She sometimes comes off as so unproblematic that you become suspicious of how she is being portrayed. It leaves the viewer wondering if all of the controversial debates Ms. Steinem has courageously engaged in received a full, nuanced treatment in the film. In this depiction, Gloria is an inclusive feminist without blemish. She is portrayed as constantly sensitive to her standing as a middle-class elite white woman in the movement. This awareness propels her to amplify the voices of Black women, Native American women, poor women—women all over the world.
One of the most surprising and powerful scenes in the film is a conversation between Dolores Huerta and Gloria. Dolores Huerta fought alongside César Chávez as co-founder of the National Farmworkers Association, and she first appears in a scene where Gloria and Dorothy Pitman Hughes are supporting her labor rights work. Later, though, they stand at odds when Dolores attends Phyllis Schlafly’s counter-conference to the 1977 National Women’s Conference. The women’s conference organized by Gloria-and-crew controversially voiced its support for abortion.
Gloria concedes to Dolores that, in her view, no one sees abortion as a pleasant thing.
Dolores and Gloria have a heart-to-heart about their respective stances. Dolores, a devout Catholic and Latina mother of 10, played touchingly by Monica Sanchez, is clearly disturbed by the rhetoric surrounding abortion. As an anti-abortion advocate and champion of economic justice for workers, though, she struggles to find a home at either conference. She confesses to Gloria that the people surrounding her at the counter-gathering, raising their voices in opposition to abortion are, in many cases, the same right-wing advocates that abhor and discredit her work for farmworkers’ rights. She also brings up important questions about the expansiveness (or lack thereof) of the pro-life activism she is engaging with: “What are they doing, and what’s the church doing, to help raise children once they’re born?”
Gloria’s response, too, is surprising. Julianne Moore’s performance portrays her as an attentive, respectful listener who sees why Dolores is coming up against a moral roadblock. Gloria concedes to Dolores that, in her view, no one sees abortion as a pleasant thing. The exchange between them displays a kind of connectedness and respect for differences that we don’t see anymore in contemporary political discourse.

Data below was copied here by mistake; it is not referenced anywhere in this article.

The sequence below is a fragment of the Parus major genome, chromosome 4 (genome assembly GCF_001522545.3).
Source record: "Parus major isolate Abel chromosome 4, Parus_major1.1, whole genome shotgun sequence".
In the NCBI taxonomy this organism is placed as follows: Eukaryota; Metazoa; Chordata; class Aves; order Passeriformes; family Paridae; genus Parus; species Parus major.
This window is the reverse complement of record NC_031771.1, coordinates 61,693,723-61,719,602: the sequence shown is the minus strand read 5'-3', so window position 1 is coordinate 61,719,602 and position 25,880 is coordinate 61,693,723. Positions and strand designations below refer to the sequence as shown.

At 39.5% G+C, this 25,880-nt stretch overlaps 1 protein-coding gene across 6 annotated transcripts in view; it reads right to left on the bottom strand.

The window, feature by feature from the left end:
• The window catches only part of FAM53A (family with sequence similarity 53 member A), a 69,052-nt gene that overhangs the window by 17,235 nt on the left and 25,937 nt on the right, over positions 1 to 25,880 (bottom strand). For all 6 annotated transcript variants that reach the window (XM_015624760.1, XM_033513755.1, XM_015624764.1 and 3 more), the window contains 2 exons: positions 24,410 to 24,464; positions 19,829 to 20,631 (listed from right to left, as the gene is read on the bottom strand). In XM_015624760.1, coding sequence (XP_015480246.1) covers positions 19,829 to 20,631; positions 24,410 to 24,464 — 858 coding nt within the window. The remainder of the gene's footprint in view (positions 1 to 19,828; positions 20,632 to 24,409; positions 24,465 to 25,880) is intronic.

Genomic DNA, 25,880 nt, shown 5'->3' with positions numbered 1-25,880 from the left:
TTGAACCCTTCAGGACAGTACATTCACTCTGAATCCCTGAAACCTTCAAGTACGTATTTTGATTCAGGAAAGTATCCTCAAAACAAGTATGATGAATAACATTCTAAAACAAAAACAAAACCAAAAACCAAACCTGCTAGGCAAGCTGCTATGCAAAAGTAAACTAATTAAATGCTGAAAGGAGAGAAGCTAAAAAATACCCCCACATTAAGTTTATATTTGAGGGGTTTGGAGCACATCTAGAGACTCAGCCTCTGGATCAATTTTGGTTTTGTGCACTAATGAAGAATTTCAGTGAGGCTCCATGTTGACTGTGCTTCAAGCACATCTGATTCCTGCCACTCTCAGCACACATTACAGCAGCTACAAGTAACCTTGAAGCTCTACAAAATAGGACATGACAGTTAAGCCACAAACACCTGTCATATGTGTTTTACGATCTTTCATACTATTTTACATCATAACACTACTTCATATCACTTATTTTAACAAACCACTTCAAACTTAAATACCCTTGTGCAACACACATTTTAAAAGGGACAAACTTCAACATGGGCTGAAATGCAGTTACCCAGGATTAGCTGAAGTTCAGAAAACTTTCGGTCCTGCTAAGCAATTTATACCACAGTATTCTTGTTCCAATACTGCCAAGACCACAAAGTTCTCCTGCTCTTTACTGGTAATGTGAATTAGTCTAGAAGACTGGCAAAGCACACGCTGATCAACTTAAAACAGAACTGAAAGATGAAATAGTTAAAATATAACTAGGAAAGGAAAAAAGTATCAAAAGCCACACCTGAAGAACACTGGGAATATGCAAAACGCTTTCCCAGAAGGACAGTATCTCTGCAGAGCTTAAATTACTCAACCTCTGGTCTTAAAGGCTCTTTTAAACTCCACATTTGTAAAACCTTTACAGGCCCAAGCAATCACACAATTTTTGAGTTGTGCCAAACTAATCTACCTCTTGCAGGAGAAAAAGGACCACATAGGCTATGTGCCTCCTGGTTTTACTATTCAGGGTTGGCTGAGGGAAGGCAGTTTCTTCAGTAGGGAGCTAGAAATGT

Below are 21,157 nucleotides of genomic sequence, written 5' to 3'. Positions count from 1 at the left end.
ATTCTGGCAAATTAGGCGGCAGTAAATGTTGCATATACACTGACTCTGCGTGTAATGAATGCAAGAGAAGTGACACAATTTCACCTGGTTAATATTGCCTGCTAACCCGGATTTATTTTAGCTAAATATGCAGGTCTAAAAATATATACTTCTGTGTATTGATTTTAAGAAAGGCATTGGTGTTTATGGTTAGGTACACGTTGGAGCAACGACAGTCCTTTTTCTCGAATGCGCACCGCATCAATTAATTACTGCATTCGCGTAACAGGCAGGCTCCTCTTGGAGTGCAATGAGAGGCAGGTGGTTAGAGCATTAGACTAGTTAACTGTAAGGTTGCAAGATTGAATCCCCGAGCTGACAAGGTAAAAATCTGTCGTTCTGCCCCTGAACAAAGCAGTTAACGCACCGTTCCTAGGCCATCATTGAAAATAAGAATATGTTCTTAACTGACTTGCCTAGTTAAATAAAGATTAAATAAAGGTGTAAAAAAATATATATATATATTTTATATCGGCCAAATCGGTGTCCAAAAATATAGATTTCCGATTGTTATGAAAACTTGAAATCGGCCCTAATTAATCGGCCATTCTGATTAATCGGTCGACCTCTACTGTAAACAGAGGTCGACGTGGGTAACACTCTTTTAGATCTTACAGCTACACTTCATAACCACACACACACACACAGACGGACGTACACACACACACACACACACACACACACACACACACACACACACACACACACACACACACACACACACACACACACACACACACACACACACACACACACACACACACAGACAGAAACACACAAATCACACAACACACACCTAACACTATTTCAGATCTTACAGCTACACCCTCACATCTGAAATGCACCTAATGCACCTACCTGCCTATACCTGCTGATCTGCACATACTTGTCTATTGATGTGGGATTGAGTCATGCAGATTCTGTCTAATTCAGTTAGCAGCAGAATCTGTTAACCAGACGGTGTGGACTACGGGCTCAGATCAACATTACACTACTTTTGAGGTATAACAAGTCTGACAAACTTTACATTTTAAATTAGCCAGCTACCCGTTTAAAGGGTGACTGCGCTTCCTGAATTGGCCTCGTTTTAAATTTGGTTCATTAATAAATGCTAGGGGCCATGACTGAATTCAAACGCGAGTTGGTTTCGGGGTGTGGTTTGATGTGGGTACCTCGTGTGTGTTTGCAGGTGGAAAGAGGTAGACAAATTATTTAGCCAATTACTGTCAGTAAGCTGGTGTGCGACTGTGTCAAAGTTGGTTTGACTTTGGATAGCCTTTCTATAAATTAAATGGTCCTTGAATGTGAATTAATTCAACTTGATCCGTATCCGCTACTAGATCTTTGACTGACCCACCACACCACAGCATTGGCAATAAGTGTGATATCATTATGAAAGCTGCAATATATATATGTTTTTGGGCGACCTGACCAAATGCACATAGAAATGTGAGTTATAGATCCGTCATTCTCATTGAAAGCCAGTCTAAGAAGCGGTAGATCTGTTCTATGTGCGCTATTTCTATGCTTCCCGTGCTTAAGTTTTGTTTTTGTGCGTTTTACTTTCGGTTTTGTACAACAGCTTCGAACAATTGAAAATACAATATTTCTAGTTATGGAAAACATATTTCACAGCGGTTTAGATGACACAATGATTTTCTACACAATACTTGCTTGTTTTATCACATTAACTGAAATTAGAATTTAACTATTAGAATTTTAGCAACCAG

Steinem is shown giving a sermon at a Catholic parish, an event which really happened.
A later scene shows Gloria giving a homily, to the shock of many parishioners, at a Catholic church (an event which really took place). She critiques the church’s patriarchal history while highlighting the ways in which sanctity can be seen in women and nature and the power of a movement for justice. (Not long after, we see a headline announcing the pope has banned homilies by laypeople.)
Perhaps the most effective (and infuriating) scenes in the film are those in which powerful men underestimate the capabilities and depth of Ms. Steinem and her comrades. In her first job at a magazine as a young college graduate, she is assigned to a fashion story she has no interest in. Viewers cannot help but feel frustrated when Gloria’s academic qualifications, gifts for storytelling and international travel experiences are dismissed outright—and she is relegated to duties like ladieswear journalism. (“You’re nothing like our lady readers, but you’re female, so try to put yourself in their shoes for this next assignment.”)
Even as she comes to be respected in her workplace and the world of journalism, men continue to pepper her with exasperating compliments like, “You write so well… almost like a man!” By the film’s end, as male TV anchors and politicians are still saying things like, “I just wish Gloria would find a nice chap and relax,” the viewer will have no difficulty understanding her frustration as righteous indignation.
The ending reveals the destination of the bus ride for the four Glorias, which is worth keeping a surprise. All that needs to be said: their impact on generations of women to come (and their ability to organize and advocate for themselves) becomes very clear. As the credits roll, the faces of the many women Gloria connected with throughout the film flash across the screen, reminding us of her words: “A movement is lots and lots of people moving, not one person being photographed.”
While the film depicts one woman’s extraordinary life, it leaves you with a reminder of the power and contribution of women everywhere.